Bright Public Utility Regulation Against #darknl

Widespread and extended supply blackouts struck the island of Newfoundland in January 2013, January 2014, and March 2015. Each time, in the order of half the island was blacked out with many customers in the freezing darkness for more than 48 hours. A report from the Newfoundland & Labrador Board of Commissioners of Public Utilities — often called the PUB — issued September 29 found widespread deficiencies within the provincial government-owned energy holding company Nalcor’s electricity operation, Newfoundland Hydro.

Outside of Newfoundland, there may be few people who care much about these events. I suggest however, that anyone who cares about the standards of good utility practice and also good utility regulator practice spend the few minutes it will take to read at least a couple of paragraphs of the next 1700ish words in this long-winded post.

Electricity service on the island of Newfoundland is provided by the government-owned generation and transmission utility Newfoundland Hydro and by the privately owned distribution utility Newfoundland Power.

The PUB’s report determined that the outages originated on Newfoundland Hydro’s system (not Newfoundland Power) and were the result of “Hydro’s failure to effectively plan and manage its assets and that Hydro failed to meet the standard of generally accepted sound public utility practice.” Another conclusion of the report was that “It is concerning that Hydro was found to be imprudent with respect to so many of the identified projects and activities and further that the imprudence was found to have occurred over the course of a number of years.” The Board also concluded that “there are significant continuing risks to the adequacy and reliability of supply on the Island Interconnected system.”

Barring bad nuclear problems in New Brunswick or Ontario, Newfoundland and Labrador has by far the worst electricity outlook in Canada. Ghastly unreliability isn’t the only problem. Official Newfoundland and Labrador has acknowledged that rates will approximately double when the province’s first big project sold to the public as green energy, Muskrat Falls, comes into service at the end of this decade or early in the next decade. This, notwithstanding a unique financial structure for repayment of much of the Muskrat Falls project that back-end loads recovery of Muskrat costs up to 50 years into the future.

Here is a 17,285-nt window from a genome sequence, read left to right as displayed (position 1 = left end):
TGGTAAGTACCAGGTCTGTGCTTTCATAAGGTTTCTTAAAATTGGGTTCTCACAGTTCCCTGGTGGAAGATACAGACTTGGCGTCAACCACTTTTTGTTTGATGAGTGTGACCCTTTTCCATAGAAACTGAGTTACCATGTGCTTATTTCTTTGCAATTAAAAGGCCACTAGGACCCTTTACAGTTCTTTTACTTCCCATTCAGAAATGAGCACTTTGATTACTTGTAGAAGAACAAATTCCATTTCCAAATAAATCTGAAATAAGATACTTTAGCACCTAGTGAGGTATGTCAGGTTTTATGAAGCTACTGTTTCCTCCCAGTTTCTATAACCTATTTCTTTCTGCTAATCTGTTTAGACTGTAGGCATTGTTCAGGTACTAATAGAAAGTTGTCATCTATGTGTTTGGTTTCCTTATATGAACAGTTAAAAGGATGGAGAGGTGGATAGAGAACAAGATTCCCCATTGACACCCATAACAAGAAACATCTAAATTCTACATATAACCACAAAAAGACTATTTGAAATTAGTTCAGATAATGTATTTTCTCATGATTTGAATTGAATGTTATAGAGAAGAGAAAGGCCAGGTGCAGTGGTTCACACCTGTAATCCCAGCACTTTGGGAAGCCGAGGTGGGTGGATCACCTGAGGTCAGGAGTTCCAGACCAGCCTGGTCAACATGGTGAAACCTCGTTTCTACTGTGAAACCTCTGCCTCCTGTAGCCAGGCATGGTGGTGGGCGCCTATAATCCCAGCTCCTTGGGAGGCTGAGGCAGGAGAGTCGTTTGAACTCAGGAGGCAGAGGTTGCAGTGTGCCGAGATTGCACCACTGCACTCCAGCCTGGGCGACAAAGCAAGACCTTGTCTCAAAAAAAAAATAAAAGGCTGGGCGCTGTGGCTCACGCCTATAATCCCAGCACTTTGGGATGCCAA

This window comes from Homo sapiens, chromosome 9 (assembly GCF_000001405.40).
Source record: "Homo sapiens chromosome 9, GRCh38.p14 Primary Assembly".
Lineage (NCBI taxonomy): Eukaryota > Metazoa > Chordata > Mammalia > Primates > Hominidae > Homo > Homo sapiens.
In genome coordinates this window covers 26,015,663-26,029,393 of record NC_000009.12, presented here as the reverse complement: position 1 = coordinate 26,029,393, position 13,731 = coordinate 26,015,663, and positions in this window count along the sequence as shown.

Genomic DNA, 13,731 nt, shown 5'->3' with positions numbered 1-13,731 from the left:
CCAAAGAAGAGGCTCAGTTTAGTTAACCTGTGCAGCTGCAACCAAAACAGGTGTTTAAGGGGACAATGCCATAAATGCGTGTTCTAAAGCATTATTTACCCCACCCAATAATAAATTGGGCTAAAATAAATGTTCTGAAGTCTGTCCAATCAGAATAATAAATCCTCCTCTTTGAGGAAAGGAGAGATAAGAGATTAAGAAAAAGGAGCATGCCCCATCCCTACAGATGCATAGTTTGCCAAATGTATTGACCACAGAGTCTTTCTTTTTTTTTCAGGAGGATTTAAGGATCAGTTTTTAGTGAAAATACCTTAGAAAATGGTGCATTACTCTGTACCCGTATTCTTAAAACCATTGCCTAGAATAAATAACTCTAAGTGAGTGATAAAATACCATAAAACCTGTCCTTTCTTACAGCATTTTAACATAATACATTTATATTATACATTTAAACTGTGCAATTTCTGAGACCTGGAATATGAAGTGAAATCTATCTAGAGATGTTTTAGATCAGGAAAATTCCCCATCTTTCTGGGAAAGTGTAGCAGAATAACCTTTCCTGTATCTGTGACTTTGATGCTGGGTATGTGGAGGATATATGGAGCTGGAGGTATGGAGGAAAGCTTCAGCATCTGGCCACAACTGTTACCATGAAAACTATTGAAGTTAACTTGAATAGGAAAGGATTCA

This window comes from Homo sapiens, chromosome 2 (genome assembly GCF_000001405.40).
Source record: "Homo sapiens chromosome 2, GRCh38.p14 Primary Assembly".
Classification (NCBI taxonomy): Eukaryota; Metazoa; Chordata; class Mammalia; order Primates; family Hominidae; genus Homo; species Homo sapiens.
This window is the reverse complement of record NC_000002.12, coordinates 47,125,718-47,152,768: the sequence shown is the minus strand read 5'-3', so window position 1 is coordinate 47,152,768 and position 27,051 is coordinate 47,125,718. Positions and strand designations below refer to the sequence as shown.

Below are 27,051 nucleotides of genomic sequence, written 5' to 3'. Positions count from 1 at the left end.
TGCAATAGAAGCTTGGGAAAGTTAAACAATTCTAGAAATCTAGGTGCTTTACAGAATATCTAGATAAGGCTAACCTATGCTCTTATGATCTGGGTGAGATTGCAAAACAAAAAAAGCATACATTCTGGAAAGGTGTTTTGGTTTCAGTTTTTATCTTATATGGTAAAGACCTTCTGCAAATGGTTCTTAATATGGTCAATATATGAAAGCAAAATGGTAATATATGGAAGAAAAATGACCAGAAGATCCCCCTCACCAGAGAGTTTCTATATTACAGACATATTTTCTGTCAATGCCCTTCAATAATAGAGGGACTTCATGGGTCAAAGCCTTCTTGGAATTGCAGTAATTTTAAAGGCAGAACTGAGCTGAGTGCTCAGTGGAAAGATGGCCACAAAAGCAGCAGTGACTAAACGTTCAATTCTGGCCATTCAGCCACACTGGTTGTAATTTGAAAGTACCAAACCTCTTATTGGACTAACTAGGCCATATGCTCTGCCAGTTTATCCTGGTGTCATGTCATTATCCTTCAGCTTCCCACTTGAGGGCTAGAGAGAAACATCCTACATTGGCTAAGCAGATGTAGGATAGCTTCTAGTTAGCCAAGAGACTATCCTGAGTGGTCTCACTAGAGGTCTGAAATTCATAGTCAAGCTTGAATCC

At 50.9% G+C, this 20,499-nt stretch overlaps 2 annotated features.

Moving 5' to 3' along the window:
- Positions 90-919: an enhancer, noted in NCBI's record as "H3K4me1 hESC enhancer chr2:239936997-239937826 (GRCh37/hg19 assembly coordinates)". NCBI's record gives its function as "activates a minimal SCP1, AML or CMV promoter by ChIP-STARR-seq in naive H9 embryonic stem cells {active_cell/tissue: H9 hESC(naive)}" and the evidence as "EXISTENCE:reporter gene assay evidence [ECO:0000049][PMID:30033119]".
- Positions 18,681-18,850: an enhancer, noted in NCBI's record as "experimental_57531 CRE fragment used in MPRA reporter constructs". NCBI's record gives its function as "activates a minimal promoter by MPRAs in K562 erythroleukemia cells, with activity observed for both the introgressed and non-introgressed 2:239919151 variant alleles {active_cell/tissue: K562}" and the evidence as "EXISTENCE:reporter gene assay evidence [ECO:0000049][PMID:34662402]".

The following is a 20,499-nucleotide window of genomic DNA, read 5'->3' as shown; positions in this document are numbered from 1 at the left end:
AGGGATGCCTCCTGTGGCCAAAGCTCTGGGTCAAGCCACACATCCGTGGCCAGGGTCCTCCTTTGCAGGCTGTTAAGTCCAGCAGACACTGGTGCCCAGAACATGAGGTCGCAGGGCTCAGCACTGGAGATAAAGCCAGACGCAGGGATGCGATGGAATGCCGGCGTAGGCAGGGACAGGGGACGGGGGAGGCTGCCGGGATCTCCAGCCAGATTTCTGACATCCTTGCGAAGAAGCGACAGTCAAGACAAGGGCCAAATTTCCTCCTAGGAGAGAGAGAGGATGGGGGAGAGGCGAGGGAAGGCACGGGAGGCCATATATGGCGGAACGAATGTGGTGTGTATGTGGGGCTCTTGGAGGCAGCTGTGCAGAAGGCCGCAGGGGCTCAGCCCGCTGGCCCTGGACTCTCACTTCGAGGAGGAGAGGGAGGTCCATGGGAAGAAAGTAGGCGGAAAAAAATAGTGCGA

Two days after power was completely restored on January 8, 2014, the PUB started a public inquiry on its own initiative into the blackouts. Inconsistent with practices becoming more common in Canadian utility circles, the PUB retained a competent and independent expert advisor, the Liberty Consulting Group based in Lebanon, PA. Liberty provided two major reports as well as expert testimony.

The inquiry received public input in written submissions and oral hearings. Much of the citizen input was from members of citizens coalition calling itself Group 2041, which has been the main force resisting the government’s Muskrat Falls project since it was launched by Conservative Premier Danny Williams just before he retired from politics in December 2010. (Other key resistance players include the Grand River Keeper and Ed Hollet who blogs here.)

The PUB’s Interim Report was issued May 15, 2014. The report concluded that there was what the PUB called an “unacceptably high risk” of outages on the island and identified immediate actions needed to reduce the risk of further outages.

The blackouts of March 2015 appeared to deepen the PUB’s resolve.

Dark Muskrat

The PUB’s report makes clear the central role that the Muskrat Falls project played in directing Newfoundland Hydro’s attention away from reliable service for islanders.

One example of how the Muskrat project diverted Newfoundland Hydro’s attention relates to maintenance for transmission protection and control systems. In 2012, Newfoundland Hydro analyzed its transmission capabilities and decided to replace obsolete relays for the transmission line between the Holyrood and Hardwoods generators during the 2013-2015 time period. Then in 2013, Hydro reversed this decision on the grounds that the future installation of transmission systems associated with Muskrat Falls would have required further changes to the Holyrood by Hardwoods line. Immediately after that decision, the line in question became a key vulnerability.